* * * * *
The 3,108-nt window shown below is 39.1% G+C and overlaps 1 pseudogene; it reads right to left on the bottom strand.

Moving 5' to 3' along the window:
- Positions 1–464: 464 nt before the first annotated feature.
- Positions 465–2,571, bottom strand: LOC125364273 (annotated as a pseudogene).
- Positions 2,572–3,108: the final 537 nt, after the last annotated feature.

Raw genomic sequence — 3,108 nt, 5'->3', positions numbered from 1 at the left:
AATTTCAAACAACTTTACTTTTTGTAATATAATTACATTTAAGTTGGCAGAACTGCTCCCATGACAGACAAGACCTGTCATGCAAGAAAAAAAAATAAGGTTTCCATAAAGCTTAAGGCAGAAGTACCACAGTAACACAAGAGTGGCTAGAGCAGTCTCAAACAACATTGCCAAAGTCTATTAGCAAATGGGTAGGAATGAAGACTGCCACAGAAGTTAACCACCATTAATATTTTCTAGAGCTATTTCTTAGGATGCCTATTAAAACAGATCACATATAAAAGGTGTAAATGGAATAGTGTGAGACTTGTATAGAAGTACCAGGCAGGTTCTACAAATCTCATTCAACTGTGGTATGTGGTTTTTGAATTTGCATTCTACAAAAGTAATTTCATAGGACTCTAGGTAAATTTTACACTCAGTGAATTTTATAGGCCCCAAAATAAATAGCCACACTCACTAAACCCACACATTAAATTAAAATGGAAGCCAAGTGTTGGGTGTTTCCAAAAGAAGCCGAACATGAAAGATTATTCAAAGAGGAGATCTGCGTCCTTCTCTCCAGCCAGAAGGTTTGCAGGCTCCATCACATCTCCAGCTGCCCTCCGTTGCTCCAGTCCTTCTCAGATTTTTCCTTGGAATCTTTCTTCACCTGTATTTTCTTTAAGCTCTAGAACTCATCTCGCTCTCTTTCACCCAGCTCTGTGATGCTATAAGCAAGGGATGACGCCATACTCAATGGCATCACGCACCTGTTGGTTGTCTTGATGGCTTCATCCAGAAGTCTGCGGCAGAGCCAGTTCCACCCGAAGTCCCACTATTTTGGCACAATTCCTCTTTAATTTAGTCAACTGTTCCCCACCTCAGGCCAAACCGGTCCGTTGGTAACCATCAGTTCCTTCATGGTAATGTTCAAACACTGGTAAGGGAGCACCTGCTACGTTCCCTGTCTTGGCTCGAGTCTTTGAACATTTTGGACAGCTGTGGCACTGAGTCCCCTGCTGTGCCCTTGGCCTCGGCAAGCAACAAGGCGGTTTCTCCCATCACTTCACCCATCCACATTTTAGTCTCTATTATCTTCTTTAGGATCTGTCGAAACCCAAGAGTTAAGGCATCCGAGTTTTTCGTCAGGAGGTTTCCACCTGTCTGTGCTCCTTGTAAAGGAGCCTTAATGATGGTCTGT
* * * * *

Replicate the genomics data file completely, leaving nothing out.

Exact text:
The 3,108-nt window shown below is 39.1% G+C and overlaps 1 pseudogene; it reads right to left on the bottom strand.

Moving 5' to 3' along the window:
- Positions 1–464: 464 nt before the first annotated feature.
- Positions 465–2,571, bottom strand: LOC125364273 (annotated as a pseudogene).
- Positions 2,572–3,108: the final 537 nt, after the last annotated feature.

Raw genomic sequence — 3,108 nt, 5'->3', positions numbered from 1 at the left:
AATTTCAAACAACTTTACTTTTTGTAATATAATTACATTTAAGTTGGCAGAACTGCTCCCATGACAGACAAGACCTGTCATGCAAGAAAAAAAAATAAGGTTTCCATAAAGCTTAAGGCAGAAGTACCACAGTAACACAAGAGTGGCTAGAGCAGTCTCAAACAACATTGCCAAAGTCTATTAGCAAATGGGTAGGAATGAAGACTGCCACAGAAGTTAACCACCATTAATATTTTCTAGAGCTATTTCTTAGGATGCCTATTAAAACAGATCACATATAAAAGGTGTAAATGGAATAGTGTGAGACTTGTATAGAAGTACCAGGCAGGTTCTACAAATCTCATTCAACTGTGGTATGTGGTTTTTGAATTTGCATTCTACAAAAGTAATTTCATAGGACTCTAGGTAAATTTTACACTCAGTGAATTTTATAGGCCCCAAAATAAATAGCCACACTCACTAAACCCACACATTAAATTAAAATGGAAGCCAAGTGTTGGGTGTTTCCAAAAGAAGCCGAACATGAAAGATTATTCAAAGAGGAGATCTGCGTCCTTCTCTCCAGCCAGAAGGTTTGCAGGCTCCATCACATCTCCAGCTGCCCTCCGTTGCTCCAGTCCTTCTCAGATTTTTCCTTGGAATCTTTCTTCACCTGTATTTTCTTTAAGCTCTAGAACTCATCTCGCTCTCTTTCACCCAGCTCTGTGATGCTATAAGCAAGGGATGACGCCATACTCAATGGCATCACGCACCTGTTGGTTGTCTTGATGGCTTCATCCAGAAGTCTGCGGCAGAGCCAGTTCCACCCGAAGTCCCACTATTTTGGCACAATTCCTCTTTAATTTAGTCAACTGTTCCCCACCTCAGGCCAAACCGGTCCGTTGGTAACCATCAGTTCCTTCATGGTAATGTTCAAACACTGGTAAGGGAGCACCTGCTACGTTCCCTGTCTTGGCTCGAGTCTTTGAACATTTTGGACAGCTGTGGCACTGAGTCCCCTGCTGTGCCCTTGGCCTCGGCAAGCAACAAGGCGGTTTCTCCCATCACTTCACCCATCCACATTTTAGTCTCTATTATCTTCTTTAGGATCTGTCGAAACCCAAGAGTTAAGGCATCCGAGTTTTTCGTCAGGAGGTTTCCACCTGTCTGTGCTCCTTGTAAAGGAGCCTTAATGATGGTCTGT